"The critic, discussing the poem and not invoking it, loses the key,
and the critical work becomes discourse, weavings of conjecture.
The key itself is never lost."
...and he also says,
"...the critic is driven by memory, that which recedes."- from ALL ACTS ARE SIMPLY ACTS
I desperately want to mourn my disheveled memory, unraveling with the stresses of not writing poetry myself these days and playing second fiddle to my beloved students' search for meaning amongst the shards of civilization on our miserable little corner of earth. I won't.
Conjure. How is it that language can trick you, make you feel, sometimes even without exactly understanding why--or how? As when the conjurer pulls a penny from your ear...
Jackets, motorcycles, all kinds of jackets, a boy, the word "boy," a parallel boy, two in/for one.
Alchemy subverted by reminiscence, he says, sold to pallid analogy, poor relation to all that magic steam of word, knowing in both the sagacious and in the Biblical sense, passion as in anger divine, divining again and criticism once more and poetry when No one listens to poetry, Jack Spicer says. (AAASA)
Praisesong: in the exposed brick vault of the Hoboken Historical Society, Foster, in blue jeans and t-shirt surprises me with his burst of--what? passion ? (yes) anger? (yes) arc of intelligence (awed, not surprised, by this muscle behind the work), its surprises? (yes, yes, yes.)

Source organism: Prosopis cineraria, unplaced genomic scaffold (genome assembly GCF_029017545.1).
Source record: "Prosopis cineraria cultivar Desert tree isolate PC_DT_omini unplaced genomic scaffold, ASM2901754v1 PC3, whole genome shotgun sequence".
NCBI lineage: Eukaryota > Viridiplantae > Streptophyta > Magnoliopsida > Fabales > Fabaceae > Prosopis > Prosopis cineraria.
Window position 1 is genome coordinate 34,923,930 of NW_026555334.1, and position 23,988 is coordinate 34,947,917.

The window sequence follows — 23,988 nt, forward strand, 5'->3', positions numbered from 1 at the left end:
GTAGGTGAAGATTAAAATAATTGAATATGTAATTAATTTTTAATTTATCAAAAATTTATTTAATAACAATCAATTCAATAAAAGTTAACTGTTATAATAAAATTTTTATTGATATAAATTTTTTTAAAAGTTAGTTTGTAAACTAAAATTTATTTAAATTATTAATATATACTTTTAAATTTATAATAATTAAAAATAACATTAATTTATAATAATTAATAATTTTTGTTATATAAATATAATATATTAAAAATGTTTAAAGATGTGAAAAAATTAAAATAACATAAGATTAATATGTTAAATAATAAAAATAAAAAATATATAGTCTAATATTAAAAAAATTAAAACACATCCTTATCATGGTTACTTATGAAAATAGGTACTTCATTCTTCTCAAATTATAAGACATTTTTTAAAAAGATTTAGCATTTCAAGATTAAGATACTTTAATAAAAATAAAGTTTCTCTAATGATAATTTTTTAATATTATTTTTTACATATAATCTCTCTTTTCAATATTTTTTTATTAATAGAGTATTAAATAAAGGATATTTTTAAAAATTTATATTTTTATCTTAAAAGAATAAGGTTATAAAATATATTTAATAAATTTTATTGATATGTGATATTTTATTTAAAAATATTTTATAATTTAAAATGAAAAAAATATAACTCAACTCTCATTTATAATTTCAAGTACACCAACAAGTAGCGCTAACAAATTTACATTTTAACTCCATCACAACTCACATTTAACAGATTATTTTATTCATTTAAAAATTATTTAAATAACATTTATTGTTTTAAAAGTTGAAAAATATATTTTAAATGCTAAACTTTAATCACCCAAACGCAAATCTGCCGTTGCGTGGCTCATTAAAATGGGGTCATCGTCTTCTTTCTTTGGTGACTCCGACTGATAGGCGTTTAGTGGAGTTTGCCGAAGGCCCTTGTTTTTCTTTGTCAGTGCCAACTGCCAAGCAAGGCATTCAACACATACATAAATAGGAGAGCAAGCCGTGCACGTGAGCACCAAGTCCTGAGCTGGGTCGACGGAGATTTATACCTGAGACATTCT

are golden, and I count them as I count
the clocks along the way where sphinxes walked
and dust collected in an angle of the sun --
it freshens me --
and, oh, I long for crocodiles, the ancient gods,
and temples in a final light.(Marianne Moore in Egypt
for Alice Notley)
our whirlwind in the sky.(Watch Hill)
TBC (To be continued--oh yes!)
(btw: © Copywrites for all work revert to its appropriate author. Period.)
Entonces, estoy eschuchando a la musica lo que un de mis estudiantes me daba--I am listening to a CD one of my students gave me to accompany a paper he wrote about the African influences on Merengue--
I wish my Spanish were as good as the music. Ah, well. I teach literature and cultural studies to budding engineers and computer scientists; and when they suddenly wake up, the light goes on, and they break out, I never know whether to cheer or to burst into tears! In this case, I prance about the room like the mythological one-legged sailor who invented this dance, wriggle my poor ageing behind and grin like an idiot, a little moist around the lids.
What kind of challenge, my colleagues sometimes ask, do I get from teaching students who aren't devoted to my subject, who don't challenge me with their brilliant interpretations of the latest lit-crit theories, their discursive acuities? Well. The snooty, oneuppersonship, the stench of privilege--real or imagined--is not there. I am challenged by their innocence, their unknowing, their lack of pretense, their desire to have their elders tell them, you are wonderful! just fine! --their maddening literalism, sometimes; their desire to lead the unexamined life--sometimes; their vulnerability to easy answers--too many times; their search for sense, meaning, love, in spite of all odds. They are NOT robots.
So what did my student, Victor Acosta, give me, other than a paper and a CD? Ahh, he gave me a lovely gift to give to a teacher: he gave me joy.
Muchissima gracias, Victor!